By: Mandy Mitchell
In this TED Talk artist Phil Hansen talks about developing a tremor in his hand when he was in art school. He could no longer produce the kind of art he wanted so he quit. That’s when he got some advice from a doctor to “embrace the shake.” It’s advice that lead to a fantastic career creating things he never would have imagined if not for that setback.
(I encourage you to take the 10 minutes to watch. It is well worth your time)
Now what does this have to do with TV news you ask? It’s really about learning to work within our limitations and truly embrace the challenges we face every day in this business.
It’s the old “work with what you have and don’t worry about what you don’t” philosophy.
Let’s say you have a passion for long-form reporting. You daydream about the chance to do a 60 minutes level story and think about what it would be like to really let your reporting breathe. Only problem is, you work for a station that will not allow you to do a PKG longer than 1:15.
Embrace that challenge!
This is a chance to become a more concise writer. This forces you to choose your words and soundbites carefully. Maybe you can learn to use NAT sound to help you tell a better story quickly. If you learn to do this, and truly embrace this, you will be a much better reporter whenever you do get the chance to work for 60 Minutes!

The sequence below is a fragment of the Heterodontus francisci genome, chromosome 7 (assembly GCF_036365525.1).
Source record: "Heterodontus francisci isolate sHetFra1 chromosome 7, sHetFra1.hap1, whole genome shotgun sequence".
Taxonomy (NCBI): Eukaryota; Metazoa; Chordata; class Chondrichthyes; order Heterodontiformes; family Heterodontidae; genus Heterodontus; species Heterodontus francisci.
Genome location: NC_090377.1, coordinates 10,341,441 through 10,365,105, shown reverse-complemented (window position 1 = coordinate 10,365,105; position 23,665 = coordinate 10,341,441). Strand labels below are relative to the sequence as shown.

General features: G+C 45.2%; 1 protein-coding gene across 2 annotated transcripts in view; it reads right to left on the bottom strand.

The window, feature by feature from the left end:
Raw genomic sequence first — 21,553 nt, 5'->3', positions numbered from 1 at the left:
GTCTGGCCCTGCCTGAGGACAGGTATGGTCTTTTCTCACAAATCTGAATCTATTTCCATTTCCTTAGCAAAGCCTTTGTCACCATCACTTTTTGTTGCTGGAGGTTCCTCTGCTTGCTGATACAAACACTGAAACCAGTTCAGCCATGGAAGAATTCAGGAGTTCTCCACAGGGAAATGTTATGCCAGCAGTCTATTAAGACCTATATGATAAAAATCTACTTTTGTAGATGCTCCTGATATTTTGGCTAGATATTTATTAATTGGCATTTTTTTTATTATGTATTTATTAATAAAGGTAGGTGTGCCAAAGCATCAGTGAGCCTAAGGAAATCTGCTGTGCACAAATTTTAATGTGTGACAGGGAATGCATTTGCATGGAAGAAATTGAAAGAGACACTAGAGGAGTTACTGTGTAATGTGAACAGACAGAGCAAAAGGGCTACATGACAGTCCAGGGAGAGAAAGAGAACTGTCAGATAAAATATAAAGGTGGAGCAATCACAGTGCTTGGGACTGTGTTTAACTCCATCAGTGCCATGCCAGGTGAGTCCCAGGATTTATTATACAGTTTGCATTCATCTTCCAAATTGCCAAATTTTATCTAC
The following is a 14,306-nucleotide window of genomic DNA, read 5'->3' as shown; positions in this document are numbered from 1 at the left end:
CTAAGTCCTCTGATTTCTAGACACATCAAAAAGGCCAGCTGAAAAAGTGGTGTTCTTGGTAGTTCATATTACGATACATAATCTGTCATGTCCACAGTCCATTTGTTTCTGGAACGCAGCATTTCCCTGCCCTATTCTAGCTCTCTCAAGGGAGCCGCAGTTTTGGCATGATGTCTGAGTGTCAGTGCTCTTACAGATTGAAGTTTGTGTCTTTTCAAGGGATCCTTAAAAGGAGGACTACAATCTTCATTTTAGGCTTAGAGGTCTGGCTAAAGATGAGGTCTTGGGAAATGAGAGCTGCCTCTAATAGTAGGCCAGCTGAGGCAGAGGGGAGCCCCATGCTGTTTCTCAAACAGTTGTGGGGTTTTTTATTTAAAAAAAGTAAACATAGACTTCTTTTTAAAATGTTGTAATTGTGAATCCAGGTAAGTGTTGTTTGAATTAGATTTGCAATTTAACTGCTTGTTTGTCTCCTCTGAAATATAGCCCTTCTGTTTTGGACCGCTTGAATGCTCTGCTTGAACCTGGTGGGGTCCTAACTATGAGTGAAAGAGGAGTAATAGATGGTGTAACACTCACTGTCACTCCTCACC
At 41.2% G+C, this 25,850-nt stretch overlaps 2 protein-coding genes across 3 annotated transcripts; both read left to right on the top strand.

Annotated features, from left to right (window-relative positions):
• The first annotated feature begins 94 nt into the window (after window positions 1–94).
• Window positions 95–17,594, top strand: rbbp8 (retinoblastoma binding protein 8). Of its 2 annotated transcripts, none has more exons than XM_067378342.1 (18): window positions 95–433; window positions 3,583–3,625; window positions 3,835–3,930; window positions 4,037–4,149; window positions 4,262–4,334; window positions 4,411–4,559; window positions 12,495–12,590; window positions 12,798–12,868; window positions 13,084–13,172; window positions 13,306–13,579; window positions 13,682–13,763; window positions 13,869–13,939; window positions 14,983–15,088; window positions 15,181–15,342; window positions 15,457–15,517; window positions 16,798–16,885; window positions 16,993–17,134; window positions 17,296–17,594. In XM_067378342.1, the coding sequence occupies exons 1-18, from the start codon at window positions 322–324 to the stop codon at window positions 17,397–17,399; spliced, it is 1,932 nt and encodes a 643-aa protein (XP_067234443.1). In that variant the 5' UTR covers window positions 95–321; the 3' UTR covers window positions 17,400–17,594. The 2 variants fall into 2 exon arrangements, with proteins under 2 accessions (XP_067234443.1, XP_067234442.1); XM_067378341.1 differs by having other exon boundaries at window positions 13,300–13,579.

You are a producer at a small market station. You have 1 live truck and it’s broken 3 days a week. The challenge is to find ways to be creative with the resources you DO have. It’s like Hansen with his hamburger grease (seriously, you need to watch the TED talk!)
What can you really do without live reporters?
Become the master of great tease writing. Work with your reporters/Photographers/MMJs to find great SOT teases. Scour the national feeds for interesting soundbites and great video.
Don’t complain about the lack of resources. Lean in to the challenge.
You’re an MMJ. How can you possibly shoot creative stand-ups? That’s your “shake.”
Force yourself to think of new ways to be creative. Can you shoot your stand-up using two shots? Can you put your camera at a weird angle. How can you use your surroundings?
We all get caught up in complaining about what our stations don’t have. We all think about how much better we could be with better equipment or better co-workers or better management or more time. This is a chance to change your thinking.
If Phil Hansen can create art with food he spit out, we can make good TV with what we have!